MSU likes to act like this is a Nassar problem, not an institutional problem — hence the rhetoric that Lemke heard at the gala, about MSU not allowing one person to bring them down. But while Nassar receives the lion’s share of attention due to the astronomical number of victims he abused, he’s hardly the only bad actor at MSU.

Over the past few years, sexual assault allegations against football and basketball players have been ignored or mishandled by the athletic department and administration at MSU. Investigations into allegations have been shoddy and opaque (if they happen at all), and victims have been encouraged not to come forward with allegations against high-profile players or coaches on campus due to potential backlash or retaliation.

This follows a pattern in the Nassar case, of survivors being discouraged from reporting because of the unwanted attention it would garner for everyone involved.

None of this should be breaking news for those in charge at MSU. In 2015, an investigation by the U.S. Department of Education’s Office for Civil Rights found that MSU had failed to meet multiple Title IX requirements, including notifying students of the name of the Title IX coordinator, conducting investigations within appropriate time frames, and following proper grievance procedures.

“We’re willing to go to the ends of the earth to try to make the change.”

And MSU showed last week that there’s no reason to believe they’ve learned from their past mistakes — a woman filed a lawsuit alleging that she was gang raped by multiple basketball players in 2015 at MSU, and was discouraged from reporting the crime by counselors on campus. The university responded to the lawsuit by calling her a liar, and released identifying facts about the Jane Doe in an alarming — and possibly illegal — breach of her privacy.

This is a big reason why the Sister Survivors are continue to advocate for change even though Nassar will spend the rest of his life beyond bars.

“I think the main thing that we all want to see is just protocols put in place where people feel safe about speaking up about sexual abuse on Michigan State’s campus,” Lemke said.

“We’re willing to go to the ends of the earth to try to make the change because I believe any person … deserves to have a voice about their sexual abuse. And I want Michigan State to be a campus where that is supported.”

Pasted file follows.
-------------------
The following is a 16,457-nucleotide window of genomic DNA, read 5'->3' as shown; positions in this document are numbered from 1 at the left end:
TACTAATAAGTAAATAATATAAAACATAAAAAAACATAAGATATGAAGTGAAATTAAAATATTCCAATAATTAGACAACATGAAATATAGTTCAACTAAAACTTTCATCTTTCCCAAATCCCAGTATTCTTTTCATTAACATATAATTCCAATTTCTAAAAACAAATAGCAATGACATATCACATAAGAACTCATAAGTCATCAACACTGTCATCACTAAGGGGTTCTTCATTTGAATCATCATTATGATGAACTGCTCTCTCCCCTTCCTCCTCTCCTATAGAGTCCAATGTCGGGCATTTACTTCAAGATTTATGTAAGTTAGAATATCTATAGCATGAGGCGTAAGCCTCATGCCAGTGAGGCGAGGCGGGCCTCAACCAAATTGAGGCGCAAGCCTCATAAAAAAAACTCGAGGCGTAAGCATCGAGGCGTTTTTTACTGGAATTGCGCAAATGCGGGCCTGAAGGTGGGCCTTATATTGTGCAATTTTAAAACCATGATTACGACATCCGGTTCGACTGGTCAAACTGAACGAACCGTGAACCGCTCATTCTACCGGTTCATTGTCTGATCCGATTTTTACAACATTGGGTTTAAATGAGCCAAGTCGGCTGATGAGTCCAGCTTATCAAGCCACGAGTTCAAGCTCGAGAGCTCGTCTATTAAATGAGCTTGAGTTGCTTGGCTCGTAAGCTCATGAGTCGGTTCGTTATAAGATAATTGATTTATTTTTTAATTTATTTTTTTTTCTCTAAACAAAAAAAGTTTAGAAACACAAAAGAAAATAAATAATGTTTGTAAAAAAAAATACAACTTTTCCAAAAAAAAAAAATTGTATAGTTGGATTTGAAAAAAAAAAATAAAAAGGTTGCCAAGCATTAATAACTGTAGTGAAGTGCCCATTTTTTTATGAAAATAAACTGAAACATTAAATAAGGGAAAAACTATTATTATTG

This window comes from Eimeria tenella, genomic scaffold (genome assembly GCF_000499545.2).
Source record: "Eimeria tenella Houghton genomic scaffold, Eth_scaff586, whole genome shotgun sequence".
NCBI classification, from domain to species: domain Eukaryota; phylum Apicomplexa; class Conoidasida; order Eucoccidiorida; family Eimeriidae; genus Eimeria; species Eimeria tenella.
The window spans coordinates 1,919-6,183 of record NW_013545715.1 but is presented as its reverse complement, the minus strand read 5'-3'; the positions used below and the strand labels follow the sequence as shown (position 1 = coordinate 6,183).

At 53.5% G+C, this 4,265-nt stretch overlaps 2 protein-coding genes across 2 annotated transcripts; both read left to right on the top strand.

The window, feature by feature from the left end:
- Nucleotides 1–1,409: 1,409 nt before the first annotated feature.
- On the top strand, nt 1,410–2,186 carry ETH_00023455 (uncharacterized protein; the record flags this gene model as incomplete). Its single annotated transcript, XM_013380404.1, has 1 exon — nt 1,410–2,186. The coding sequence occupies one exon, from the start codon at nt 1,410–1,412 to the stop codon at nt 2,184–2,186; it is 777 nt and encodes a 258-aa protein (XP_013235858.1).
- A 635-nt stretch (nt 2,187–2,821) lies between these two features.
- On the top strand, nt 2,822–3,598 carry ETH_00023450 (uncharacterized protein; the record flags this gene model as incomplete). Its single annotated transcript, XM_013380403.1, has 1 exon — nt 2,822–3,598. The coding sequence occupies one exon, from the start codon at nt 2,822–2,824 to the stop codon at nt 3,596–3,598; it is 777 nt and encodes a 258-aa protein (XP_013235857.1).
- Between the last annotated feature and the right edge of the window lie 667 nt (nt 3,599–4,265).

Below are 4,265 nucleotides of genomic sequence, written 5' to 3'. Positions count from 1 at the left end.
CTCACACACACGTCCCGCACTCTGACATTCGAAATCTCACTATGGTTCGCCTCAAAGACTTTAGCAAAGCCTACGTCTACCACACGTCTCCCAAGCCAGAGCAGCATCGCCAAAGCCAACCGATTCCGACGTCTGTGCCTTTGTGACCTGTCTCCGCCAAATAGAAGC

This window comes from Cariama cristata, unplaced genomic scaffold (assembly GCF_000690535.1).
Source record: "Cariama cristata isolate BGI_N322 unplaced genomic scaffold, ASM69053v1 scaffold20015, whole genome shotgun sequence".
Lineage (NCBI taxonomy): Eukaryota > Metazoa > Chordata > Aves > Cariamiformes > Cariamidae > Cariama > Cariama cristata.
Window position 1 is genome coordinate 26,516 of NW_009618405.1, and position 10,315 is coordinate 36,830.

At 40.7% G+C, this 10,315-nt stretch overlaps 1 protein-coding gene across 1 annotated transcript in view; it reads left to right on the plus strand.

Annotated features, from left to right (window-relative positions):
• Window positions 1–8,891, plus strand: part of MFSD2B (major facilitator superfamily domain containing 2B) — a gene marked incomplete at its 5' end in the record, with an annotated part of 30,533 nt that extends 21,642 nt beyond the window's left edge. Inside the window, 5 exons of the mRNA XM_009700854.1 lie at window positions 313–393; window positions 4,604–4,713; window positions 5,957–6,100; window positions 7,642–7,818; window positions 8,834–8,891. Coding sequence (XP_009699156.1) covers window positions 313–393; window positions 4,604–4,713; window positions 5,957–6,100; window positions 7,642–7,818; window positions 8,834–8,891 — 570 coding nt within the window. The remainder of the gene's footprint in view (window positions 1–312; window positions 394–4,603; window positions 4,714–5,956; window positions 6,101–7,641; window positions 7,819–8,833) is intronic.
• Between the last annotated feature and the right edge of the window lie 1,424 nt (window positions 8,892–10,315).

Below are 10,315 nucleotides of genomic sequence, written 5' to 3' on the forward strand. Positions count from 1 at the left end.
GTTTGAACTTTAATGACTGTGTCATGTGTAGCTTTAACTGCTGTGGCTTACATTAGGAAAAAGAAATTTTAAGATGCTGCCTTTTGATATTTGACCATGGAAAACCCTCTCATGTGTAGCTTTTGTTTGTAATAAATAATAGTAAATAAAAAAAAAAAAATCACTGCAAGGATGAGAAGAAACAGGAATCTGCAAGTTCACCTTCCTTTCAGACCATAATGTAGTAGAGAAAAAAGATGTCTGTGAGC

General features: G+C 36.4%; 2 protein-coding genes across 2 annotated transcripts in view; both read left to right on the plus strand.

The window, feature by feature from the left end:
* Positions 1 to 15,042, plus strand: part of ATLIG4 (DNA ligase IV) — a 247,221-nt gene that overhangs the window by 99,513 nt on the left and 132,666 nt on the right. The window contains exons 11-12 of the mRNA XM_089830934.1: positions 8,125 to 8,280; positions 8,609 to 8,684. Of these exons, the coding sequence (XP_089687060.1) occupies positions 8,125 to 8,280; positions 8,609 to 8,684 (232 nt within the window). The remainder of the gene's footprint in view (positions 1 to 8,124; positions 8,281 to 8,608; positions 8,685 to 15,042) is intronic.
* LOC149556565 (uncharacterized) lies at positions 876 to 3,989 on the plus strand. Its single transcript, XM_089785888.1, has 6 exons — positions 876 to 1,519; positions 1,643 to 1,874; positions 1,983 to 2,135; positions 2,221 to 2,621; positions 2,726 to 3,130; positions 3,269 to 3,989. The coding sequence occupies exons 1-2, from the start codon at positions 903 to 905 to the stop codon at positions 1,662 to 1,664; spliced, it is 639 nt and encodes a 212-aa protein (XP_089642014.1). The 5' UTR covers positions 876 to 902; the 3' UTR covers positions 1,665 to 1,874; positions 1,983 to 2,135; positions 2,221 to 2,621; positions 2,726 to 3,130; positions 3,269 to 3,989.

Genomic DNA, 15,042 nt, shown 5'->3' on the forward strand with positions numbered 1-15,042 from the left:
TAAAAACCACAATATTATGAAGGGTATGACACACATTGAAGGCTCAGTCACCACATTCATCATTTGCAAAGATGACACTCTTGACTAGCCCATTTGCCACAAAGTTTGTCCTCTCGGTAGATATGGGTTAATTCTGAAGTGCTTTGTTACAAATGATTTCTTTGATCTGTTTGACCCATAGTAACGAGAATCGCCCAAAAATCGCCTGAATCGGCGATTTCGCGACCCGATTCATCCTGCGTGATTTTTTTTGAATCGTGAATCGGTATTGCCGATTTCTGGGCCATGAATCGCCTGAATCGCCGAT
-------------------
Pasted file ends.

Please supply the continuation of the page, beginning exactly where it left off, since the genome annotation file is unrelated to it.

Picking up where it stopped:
Survivors demand true change and accountability

The local reporting on the fallout of the Nassar case by outlets like Michigan Radio and the Lansing State Journal has been phenomenal. But the case only really cracked the national media’s attention during a short period in January, when 156 women gave victim impact statements in court.

“We need these media outlets to keep helping us because we’re trying to make our voices reach across the world to try to change a culture,” Lemke said. 

Unlike Jerry Sandusky’s sexual abuse at Penn State, which received around-the-clock attention for weeks, this case has gone relatively under-the-radar since Nassar’s sentencing. Manly has some theories as to why.

“I think it’s sexism, misogyny, and you know, it’s not college football, it’s gymnastics. And the audience for gymnastics doesn’t generate hundreds of millions or billions of dollars,” Manly said. 

Tracy says increased media attention would help, but ultimately as long as MSU is financially healthy, change might be hard to come by. “It’s about the money, it’s about who writes the checks,” she said.

One thing is certain — MSU has a long way to go if it intends to move forward after Nassar, and over the past few months, they’ve done nothing but take steps backwards.

“You’re going to have to clean house, get new people,” Tracy said. “It’s about transparency and accountability. Step up to the plate. Realize you’re going to lose money. If it costs money to settle the lawsuits, just do it. From there, maybe we could respect you. If you keep poking the wound, it’s not going to heal.”

MSU should probably act sooner rather than later, because Lemke and her fellow survivors aren’t going to go away until there’s proof of real justice and change. Ultimately, they’re doing it not only for other survivors, but out of a love for MSU — or, rather, for the MSU they once believed in.

“I have supported Michigan State my entire life, and at a time where you feel like they should be supporting you the most, they don’t,” Lemke said. “They fight and they fight against you.”